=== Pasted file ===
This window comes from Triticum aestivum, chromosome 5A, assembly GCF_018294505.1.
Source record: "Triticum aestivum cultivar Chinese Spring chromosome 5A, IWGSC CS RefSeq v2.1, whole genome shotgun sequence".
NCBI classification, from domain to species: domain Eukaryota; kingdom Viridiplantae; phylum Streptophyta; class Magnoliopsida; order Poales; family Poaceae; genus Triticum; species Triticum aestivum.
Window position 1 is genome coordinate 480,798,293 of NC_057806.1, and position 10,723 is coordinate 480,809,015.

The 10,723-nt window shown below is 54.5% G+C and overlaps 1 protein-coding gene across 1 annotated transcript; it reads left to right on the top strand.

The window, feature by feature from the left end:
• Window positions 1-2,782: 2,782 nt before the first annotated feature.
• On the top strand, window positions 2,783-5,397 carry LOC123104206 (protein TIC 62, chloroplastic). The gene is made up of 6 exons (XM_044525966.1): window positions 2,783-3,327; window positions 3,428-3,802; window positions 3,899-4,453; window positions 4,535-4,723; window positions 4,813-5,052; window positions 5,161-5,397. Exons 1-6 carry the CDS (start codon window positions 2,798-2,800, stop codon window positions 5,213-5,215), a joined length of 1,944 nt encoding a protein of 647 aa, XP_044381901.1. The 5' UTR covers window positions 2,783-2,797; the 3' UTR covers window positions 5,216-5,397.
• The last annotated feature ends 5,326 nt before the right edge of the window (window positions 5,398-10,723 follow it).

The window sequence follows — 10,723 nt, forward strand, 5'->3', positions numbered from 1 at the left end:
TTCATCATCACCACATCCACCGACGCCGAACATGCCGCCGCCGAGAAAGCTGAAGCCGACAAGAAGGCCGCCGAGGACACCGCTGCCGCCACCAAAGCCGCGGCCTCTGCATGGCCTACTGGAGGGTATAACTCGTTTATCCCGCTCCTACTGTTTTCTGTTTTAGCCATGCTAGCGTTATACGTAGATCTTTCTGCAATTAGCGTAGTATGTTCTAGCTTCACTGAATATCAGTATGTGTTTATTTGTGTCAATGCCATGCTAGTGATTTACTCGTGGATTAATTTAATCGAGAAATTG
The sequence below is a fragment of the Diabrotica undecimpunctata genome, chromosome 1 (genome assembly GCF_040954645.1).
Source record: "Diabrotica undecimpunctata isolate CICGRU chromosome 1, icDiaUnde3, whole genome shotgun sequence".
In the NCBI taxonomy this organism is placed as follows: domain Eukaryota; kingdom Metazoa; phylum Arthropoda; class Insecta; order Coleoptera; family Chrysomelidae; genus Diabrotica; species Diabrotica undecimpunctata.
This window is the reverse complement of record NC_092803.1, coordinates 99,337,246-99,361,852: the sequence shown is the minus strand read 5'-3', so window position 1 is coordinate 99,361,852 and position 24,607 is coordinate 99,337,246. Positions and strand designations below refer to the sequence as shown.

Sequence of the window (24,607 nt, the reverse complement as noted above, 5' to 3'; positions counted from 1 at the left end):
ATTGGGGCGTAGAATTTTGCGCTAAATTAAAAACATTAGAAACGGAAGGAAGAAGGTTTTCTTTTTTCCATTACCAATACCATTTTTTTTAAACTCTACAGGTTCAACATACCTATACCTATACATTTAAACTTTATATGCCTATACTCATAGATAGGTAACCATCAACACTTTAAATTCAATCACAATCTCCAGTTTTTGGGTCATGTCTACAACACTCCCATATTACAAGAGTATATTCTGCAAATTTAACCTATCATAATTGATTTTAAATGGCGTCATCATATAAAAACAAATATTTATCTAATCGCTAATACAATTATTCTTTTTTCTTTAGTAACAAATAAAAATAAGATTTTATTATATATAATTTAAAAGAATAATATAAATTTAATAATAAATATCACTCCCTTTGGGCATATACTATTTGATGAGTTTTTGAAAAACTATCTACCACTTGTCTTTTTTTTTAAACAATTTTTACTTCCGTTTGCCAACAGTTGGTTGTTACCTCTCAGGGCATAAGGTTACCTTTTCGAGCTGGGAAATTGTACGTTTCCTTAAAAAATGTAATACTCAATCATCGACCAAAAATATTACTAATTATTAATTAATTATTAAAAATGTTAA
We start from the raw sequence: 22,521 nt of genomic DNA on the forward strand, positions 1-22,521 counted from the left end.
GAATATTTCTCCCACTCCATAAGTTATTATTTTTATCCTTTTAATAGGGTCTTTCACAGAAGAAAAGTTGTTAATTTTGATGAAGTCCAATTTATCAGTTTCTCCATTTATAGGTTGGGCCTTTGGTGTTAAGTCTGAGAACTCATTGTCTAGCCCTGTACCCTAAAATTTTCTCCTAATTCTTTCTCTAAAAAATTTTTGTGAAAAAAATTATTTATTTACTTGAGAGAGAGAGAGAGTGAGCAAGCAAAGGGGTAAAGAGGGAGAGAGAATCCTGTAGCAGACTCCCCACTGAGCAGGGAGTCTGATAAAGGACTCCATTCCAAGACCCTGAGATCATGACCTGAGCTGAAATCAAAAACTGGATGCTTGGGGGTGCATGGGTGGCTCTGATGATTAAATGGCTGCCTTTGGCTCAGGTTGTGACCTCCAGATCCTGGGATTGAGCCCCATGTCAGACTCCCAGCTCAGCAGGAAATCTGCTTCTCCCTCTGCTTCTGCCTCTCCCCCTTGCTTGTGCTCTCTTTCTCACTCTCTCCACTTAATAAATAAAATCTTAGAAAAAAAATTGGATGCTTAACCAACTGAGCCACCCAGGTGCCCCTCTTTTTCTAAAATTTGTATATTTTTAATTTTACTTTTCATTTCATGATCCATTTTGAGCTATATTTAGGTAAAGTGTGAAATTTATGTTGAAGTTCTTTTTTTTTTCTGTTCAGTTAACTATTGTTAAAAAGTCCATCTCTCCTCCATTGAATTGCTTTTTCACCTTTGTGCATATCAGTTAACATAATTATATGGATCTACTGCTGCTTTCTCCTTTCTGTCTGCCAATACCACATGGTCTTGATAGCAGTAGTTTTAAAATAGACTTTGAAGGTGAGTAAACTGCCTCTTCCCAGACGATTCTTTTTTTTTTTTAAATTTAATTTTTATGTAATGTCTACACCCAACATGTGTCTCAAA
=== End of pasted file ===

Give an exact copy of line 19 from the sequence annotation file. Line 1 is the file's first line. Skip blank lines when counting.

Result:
GAATATTTCTCCCACTCCATAAGTTATTATTTTTATCCTTTTAATAGGGTCTTTCACAGAAGAAAAGTTGTTAATTTTGATGAAGTCCAATTTATCAGTTTCTCCATTTATAGGTTGGGCCTTTGGTGTTAAGTCTGAGAACTCATTGTCTAGCCCTGTACCCTAAAATTTTCTCCTAATTCTTTCTCTAAAAAATTTTTGTGAAAAAAATTATTTATTTACTTGAGAGAGAGAGAGAGTGAGCAAGCAAAGGGGTAAAGAGGGAGAGAGAATCCTGTAGCAGACTCCCCACTGAGCAGGGAGTCTGATAAAGGACTCCATTCCAAGACCCTGAGATCATGACCTGAGCTGAAATCAAAAACTGGATGCTTGGGGGTGCATGGGTGGCTCTGATGATTAAATGGCTGCCTTTGGCTCAGGTTGTGACCTCCAGATCCTGGGATTGAGCCCCATGTCAGACTCCCAGCTCAGCAGGAAATCTGCTTCTCCCTCTGCTTCTGCCTCTCCCCCTTGCTTGTGCTCTCTTTCTCACTCTCTCCACTTAATAAATAAAATCTTAGAAAAAAAATTGGATGCTTAACCAACTGAGCCACCCAGGTGCCCCTCTTTTTCTAAAATTTGTATATTTTTAATTTTACTTTTCATTTCATGATCCATTTTGAGCTATATTTAGGTAAAGTGTGAAATTTATGTTGAAGTTCTTTTTTTTTTCTGTTCAGTTAACTATTGTTAAAAAGTCCATCTCTCCTCCATTGAATTGCTTTTTCACCTTTGTGCATATCAGTTAACATAATTATATGGATCTACTGCTGCTTTCTCCTTTCTGTCTGCCAATACCACATGGTCTTGATAGCAGTAGTTTTAAAATAGACTTTGAAGGTGAGTAAACTGCCTCTTCCCAGACGATTCTTTTTTTTTTTTAAATTTAATTTTTATGTAATGTCTACACCCAACATGTGTCTCAAA